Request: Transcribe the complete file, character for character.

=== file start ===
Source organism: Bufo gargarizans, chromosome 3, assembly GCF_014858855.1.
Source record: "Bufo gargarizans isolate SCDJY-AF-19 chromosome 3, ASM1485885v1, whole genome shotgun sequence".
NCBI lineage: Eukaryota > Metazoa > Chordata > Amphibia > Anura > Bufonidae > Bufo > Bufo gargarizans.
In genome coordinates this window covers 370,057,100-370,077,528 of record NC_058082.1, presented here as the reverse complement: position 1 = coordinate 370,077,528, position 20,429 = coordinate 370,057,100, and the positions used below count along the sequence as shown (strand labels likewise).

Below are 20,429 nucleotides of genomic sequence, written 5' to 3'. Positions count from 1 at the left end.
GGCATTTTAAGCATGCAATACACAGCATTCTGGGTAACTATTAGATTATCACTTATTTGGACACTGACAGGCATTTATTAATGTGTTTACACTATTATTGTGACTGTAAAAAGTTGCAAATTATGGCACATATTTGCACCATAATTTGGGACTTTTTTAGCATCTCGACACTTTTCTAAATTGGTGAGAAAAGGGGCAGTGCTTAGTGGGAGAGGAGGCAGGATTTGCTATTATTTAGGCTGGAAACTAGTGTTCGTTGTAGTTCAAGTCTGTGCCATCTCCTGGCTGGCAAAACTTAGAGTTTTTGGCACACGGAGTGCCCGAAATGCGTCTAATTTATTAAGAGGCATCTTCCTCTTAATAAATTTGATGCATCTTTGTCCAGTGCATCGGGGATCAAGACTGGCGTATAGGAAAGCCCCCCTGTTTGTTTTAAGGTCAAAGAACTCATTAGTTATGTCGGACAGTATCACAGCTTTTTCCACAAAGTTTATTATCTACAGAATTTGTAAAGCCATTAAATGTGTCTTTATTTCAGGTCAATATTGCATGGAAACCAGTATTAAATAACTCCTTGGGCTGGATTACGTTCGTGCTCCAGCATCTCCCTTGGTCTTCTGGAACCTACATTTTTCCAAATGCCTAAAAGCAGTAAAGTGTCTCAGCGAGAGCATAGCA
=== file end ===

Source organism: Bufo gargarizans, chromosome 3, assembly GCF_014858855.1.
Source record: "Bufo gargarizans isolate SCDJY-AF-19 chromosome 3, ASM1485885v1, whole genome shotgun sequence".
NCBI lineage: Eukaryota > Metazoa > Chordata > Amphibia > Anura > Bufonidae > Bufo > Bufo gargarizans.
In genome coordinates this window covers 370,057,100-370,077,528 of record NC_058082.1, presented here as the reverse complement: position 1 = coordinate 370,077,528, position 20,429 = coordinate 370,057,100, and the positions used below count along the sequence as shown (strand labels likewise).

Below are 20,429 nucleotides of genomic sequence, written 5' to 3'. Positions count from 1 at the left end.
GGCATTTTAAGCATGCAATACACAGCATTCTGGGTAACTATTAGATTATCACTTATTTGGACACTGACAGGCATTTATTAATGTGTTTACACTATTATTGTGACTGTAAAAAGTTGCAAATTATGGCACATATTTGCACCATAATTTGGGACTTTTTTAGCATCTCGACACTTTTCTAAATTGGTGAGAAAAGGGGCAGTGCTTAGTGGGAGAGGAGGCAGGATTTGCTATTATTTAGGCTGGAAACTAGTGTTCGTTGTAGTTCAAGTCTGTGCCATCTCCTGGCTGGCAAAACTTAGAGTTTTTGGCACACGGAGTGCCCGAAATGCGTCTAATTTATTAAGAGGCATCTTCCTCTTAATAAATTTGATGCATCTTTGTCCAGTGCATCGGGGATCAAGACTGGCGTATAGGAAAGCCCCCCTGTTTGTTTTAAGGTCAAAGAACTCATTAGTTATGTCGGACAGTATCACAGCTTTTTCCACAAAGTTTATTATCTACAGAATTTGTAAAGCCATTAAATGTGTCTTTATTTCAGGTCAATATTGCATGGAAACCAGTATTAAATAACTCCTTGGGCTGGATTACGTTCGTGCTCCAGCATCTCCCTTGGTCTTCTGGAACCTACATTTTTCCAAATGCCTAAAAGCAGTAAAGTGTCTCAGCGAGAGCATAGCA